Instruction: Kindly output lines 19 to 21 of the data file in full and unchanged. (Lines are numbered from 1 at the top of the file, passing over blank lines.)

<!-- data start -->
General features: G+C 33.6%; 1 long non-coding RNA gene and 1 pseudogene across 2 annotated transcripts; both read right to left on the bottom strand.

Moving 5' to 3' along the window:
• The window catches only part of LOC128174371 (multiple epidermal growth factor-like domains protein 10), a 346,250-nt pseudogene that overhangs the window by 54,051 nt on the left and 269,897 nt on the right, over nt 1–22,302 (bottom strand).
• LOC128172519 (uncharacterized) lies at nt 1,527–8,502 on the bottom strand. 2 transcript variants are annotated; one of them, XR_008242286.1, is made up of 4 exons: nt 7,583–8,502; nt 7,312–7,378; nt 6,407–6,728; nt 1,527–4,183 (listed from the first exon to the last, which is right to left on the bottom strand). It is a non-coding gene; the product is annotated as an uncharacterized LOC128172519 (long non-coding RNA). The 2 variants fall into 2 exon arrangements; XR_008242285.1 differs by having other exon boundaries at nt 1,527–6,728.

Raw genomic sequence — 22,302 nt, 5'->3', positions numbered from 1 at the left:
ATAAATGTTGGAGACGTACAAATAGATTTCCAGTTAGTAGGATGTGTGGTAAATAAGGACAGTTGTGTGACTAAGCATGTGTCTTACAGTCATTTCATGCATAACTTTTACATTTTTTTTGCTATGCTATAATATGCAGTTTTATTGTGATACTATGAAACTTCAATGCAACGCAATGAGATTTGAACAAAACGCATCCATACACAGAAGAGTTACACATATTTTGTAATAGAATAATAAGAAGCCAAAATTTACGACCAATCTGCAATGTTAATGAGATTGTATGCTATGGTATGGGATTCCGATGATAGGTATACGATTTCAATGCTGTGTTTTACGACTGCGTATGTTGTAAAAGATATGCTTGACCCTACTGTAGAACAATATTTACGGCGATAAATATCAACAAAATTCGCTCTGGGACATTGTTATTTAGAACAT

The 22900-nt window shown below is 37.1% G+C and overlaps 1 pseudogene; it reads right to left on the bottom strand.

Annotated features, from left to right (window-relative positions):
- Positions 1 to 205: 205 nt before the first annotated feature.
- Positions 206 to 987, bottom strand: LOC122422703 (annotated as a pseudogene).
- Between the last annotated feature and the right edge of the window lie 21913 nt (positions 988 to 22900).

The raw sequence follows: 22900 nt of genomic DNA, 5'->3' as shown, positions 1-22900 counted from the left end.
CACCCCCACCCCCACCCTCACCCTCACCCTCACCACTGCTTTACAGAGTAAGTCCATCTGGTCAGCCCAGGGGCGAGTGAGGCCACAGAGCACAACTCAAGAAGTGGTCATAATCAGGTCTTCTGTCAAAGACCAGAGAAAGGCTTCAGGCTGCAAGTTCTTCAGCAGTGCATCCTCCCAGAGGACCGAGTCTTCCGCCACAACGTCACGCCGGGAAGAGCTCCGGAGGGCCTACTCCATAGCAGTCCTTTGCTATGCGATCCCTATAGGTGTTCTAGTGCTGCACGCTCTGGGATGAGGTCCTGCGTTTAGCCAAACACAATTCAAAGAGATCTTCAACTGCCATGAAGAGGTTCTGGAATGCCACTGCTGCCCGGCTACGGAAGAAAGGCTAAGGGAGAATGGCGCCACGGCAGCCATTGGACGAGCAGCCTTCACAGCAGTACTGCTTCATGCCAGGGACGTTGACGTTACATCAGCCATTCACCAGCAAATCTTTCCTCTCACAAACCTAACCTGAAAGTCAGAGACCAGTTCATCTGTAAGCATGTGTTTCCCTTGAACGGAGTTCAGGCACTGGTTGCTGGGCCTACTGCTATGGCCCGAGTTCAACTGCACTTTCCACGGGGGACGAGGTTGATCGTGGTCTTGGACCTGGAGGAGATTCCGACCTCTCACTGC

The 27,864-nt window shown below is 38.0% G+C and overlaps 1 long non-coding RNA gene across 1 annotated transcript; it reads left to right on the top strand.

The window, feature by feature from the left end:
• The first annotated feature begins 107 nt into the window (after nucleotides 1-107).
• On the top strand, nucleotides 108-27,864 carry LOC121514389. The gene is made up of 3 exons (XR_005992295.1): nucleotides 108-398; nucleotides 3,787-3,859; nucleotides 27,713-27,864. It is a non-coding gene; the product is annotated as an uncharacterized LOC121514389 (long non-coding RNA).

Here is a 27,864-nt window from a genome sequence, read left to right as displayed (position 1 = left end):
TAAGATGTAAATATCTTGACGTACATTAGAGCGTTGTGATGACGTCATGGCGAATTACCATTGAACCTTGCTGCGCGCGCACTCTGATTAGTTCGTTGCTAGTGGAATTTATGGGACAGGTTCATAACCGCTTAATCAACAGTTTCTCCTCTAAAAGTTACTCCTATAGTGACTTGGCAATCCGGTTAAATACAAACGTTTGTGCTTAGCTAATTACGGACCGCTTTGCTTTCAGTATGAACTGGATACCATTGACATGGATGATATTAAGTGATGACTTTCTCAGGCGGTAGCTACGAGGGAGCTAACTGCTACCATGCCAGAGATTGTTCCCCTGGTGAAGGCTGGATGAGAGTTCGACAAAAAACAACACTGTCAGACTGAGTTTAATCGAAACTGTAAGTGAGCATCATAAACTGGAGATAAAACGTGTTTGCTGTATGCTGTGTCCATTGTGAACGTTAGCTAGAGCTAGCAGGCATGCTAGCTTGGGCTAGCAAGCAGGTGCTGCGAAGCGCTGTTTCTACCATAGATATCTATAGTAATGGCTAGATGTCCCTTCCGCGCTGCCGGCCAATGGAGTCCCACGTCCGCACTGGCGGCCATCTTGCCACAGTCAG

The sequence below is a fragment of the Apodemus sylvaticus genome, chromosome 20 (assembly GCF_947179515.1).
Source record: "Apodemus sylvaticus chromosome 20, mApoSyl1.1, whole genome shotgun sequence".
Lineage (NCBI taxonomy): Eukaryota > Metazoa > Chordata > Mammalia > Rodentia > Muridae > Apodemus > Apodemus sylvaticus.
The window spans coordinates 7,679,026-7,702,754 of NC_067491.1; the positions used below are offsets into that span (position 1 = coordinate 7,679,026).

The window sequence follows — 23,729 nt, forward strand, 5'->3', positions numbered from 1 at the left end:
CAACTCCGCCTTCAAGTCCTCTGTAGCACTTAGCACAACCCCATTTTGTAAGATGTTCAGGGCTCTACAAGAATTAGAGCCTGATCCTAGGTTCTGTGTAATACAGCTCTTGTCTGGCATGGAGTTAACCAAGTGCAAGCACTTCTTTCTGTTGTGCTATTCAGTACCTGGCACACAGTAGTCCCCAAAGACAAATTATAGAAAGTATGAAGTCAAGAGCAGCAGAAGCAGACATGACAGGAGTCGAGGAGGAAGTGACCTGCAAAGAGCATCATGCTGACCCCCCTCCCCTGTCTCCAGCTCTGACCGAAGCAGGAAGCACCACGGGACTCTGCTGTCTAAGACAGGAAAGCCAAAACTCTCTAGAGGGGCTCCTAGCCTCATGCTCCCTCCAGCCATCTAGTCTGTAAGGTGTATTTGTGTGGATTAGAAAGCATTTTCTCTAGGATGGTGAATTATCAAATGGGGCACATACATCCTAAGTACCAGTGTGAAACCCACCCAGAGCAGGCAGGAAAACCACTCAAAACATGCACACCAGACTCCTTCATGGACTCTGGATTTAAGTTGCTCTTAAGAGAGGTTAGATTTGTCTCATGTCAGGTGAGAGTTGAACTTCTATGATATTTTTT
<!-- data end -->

TAAGATGTAAATATCTTGACGTACATTAGAGCGTTGTGATGACGTCATGGCGAATTACCATTGAACCTTGCTGCGCGCGCACTCTGATTAGTTCGTTGCTAGTGGAATTTATGGGACAGGTTCATAACCGCTTAATCAACAGTTTCTCCTCTAAAAGTTACTCCTATAGTGACTTGGCAATCCGGTTAAATACAAACGTTTGTGCTTAGCTAATTACGGACCGCTTTGCTTTCAGTATGAACTGGATACCATTGACATGGATGATATTAAGTGATGACTTTCTCAGGCGGTAGCTACGAGGGAGCTAACTGCTACCATGCCAGAGATTGTTCCCCTGGTGAAGGCTGGATGAGAGTTCGACAAAAAACAACACTGTCAGACTGAGTTTAATCGAAACTGTAAGTGAGCATCATAAACTGGAGATAAAACGTGTTTGCTGTATGCTGTGTCCATTGTGAACGTTAGCTAGAGCTAGCAGGCATGCTAGCTTGGGCTAGCAAGCAGGTGCTGCGAAGCGCTGTTTCTACCATAGATATCTATAGTAATGGCTAGATGTCCCTTCCGCGCTGCCGGCCAATGGAGTCCCACGTCCGCACTGGCGGCCATCTTGCCACAGTCAG

The sequence below is a fragment of the Apodemus sylvaticus genome, chromosome 20 (assembly GCF_947179515.1).
Source record: "Apodemus sylvaticus chromosome 20, mApoSyl1.1, whole genome shotgun sequence".